June 11, 2007
Contact: Office of Communications
Phone: (202) 693-1999
WASHINGTON -- U.S. Postal Service employees are experiencing fewer ergonomic injuries as a result of a 2003 partnership between the U.S. Department of Labor¿s Occupational Safety and Health Administration (OSHA), the American Postal Workers Union (APWU), the National Postal Mail Handlers Union (NPMHU) and the U.S. Postal Service (USPS). The organizations have released Examples of Good Ergonomics Practices at the U.S. Postal Service which outlines the achievements of the partnership and the steps taken to help prevent ergonomic-related injuries in the workplace.
"By bringing management, unions and employees together to cooperatively identify potential hazards and ergonomic health risks, the Postal Service, through this partnership, is transforming its workplace safety and health ergonomic program into a model for both the public and private sector," said Assistant Secretary of Labor for OSHA Edwin G. Foulke, Jr. "Through identification and resolution of ergonomic risks, the Postal Service has saved $1.8 million in workers¿ compensation costs and has had a 38 percent reduction in the musculoskeletal disorders (MSD) recordable rate."
The document illustrates several examples that could have resulted in an ergonomic-related injury and the proactive measures taken to correct the situation before a workplace injury occurred. Several of the protective measures cost less than $100 to implement.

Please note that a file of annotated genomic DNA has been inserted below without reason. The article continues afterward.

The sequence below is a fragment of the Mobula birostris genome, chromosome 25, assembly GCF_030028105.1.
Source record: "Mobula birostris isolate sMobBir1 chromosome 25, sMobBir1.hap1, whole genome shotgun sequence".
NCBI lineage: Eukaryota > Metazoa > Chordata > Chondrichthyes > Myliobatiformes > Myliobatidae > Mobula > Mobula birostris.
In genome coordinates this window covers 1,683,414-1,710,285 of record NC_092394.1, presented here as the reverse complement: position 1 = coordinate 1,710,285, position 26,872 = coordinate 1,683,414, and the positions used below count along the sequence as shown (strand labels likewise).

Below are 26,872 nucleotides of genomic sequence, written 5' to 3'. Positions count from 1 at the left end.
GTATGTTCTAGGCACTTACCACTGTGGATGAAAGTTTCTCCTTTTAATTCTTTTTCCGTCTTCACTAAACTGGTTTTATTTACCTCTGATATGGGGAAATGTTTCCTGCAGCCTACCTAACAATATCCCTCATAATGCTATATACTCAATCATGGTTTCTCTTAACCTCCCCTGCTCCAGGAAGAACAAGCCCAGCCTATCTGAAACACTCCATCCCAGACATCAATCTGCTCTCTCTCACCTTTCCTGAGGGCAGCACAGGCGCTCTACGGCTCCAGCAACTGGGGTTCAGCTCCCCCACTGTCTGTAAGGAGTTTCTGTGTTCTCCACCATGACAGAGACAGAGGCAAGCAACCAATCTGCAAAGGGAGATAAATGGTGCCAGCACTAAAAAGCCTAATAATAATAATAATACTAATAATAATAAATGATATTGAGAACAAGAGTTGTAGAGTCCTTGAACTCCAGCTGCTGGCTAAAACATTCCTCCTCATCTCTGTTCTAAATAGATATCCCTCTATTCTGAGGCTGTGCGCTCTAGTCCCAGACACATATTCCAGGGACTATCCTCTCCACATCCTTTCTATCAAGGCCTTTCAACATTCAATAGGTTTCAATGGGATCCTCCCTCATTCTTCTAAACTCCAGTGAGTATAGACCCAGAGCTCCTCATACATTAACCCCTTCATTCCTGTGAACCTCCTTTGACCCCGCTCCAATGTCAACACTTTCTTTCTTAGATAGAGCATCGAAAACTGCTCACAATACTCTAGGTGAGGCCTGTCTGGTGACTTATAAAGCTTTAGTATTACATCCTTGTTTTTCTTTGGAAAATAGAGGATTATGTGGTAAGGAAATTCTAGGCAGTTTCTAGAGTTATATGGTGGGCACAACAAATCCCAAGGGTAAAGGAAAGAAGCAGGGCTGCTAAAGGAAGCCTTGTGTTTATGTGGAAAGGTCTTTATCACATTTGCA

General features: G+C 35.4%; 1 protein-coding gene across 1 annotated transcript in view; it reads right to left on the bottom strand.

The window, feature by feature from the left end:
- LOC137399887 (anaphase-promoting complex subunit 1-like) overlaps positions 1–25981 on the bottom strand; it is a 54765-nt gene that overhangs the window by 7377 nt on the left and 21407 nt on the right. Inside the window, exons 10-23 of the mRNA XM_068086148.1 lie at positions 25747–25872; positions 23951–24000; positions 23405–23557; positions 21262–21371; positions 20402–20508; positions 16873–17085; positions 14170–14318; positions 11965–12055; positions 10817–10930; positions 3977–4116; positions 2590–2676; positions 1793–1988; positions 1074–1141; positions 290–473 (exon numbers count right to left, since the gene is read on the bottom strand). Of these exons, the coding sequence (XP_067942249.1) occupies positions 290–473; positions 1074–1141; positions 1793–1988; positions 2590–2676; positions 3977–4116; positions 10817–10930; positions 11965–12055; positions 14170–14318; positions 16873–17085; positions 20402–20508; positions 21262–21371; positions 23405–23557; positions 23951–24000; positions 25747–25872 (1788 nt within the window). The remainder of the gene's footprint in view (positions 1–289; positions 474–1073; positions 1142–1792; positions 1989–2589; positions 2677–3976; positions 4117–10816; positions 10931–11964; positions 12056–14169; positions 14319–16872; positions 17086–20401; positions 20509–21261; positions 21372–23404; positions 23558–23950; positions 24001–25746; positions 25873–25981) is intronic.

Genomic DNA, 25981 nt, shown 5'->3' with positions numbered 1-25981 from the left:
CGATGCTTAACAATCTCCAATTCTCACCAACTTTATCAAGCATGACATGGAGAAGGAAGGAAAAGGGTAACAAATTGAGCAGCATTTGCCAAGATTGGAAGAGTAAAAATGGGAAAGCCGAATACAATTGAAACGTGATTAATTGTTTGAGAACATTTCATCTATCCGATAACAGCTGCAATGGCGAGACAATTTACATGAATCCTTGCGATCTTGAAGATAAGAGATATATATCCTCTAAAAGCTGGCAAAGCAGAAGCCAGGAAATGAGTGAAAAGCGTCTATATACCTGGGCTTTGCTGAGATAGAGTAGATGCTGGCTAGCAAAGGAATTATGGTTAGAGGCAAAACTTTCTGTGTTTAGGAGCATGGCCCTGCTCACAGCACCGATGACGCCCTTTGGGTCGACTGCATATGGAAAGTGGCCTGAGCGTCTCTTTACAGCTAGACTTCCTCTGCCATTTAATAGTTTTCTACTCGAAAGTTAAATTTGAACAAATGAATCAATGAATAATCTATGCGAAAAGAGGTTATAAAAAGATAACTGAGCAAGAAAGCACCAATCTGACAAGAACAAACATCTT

Once the Ergonomic Risk Reduction Process (ERRP) is initiated, an ergonomist uses the 10-step process to identify jobs with high rates of MSDs. Those jobs are then broken down into tasks and steps. The ergonomic risk is then linked to the steps before identifying an implementation plan, obtaining feedback, and determining the cost to implement the solution.
The ERRP is successful because it is a systematic process with clearly defined goals. Using ERRP improves mail flow and leads to improved morale, a better trained workforce, and assigns individual responsibility for job improvements.
Under the Occupational Safety and Health Act of 1970, employers are responsible for providing a safe and healthful workplace for their employees. OSHA's role is to assure the safety and health of America's working men and women by setting and enforcing standards; providing training, outreach and education; establishing partnerships; and encouraging continual process improvement in workplace safety and health. For more information, visit www.osha.gov.
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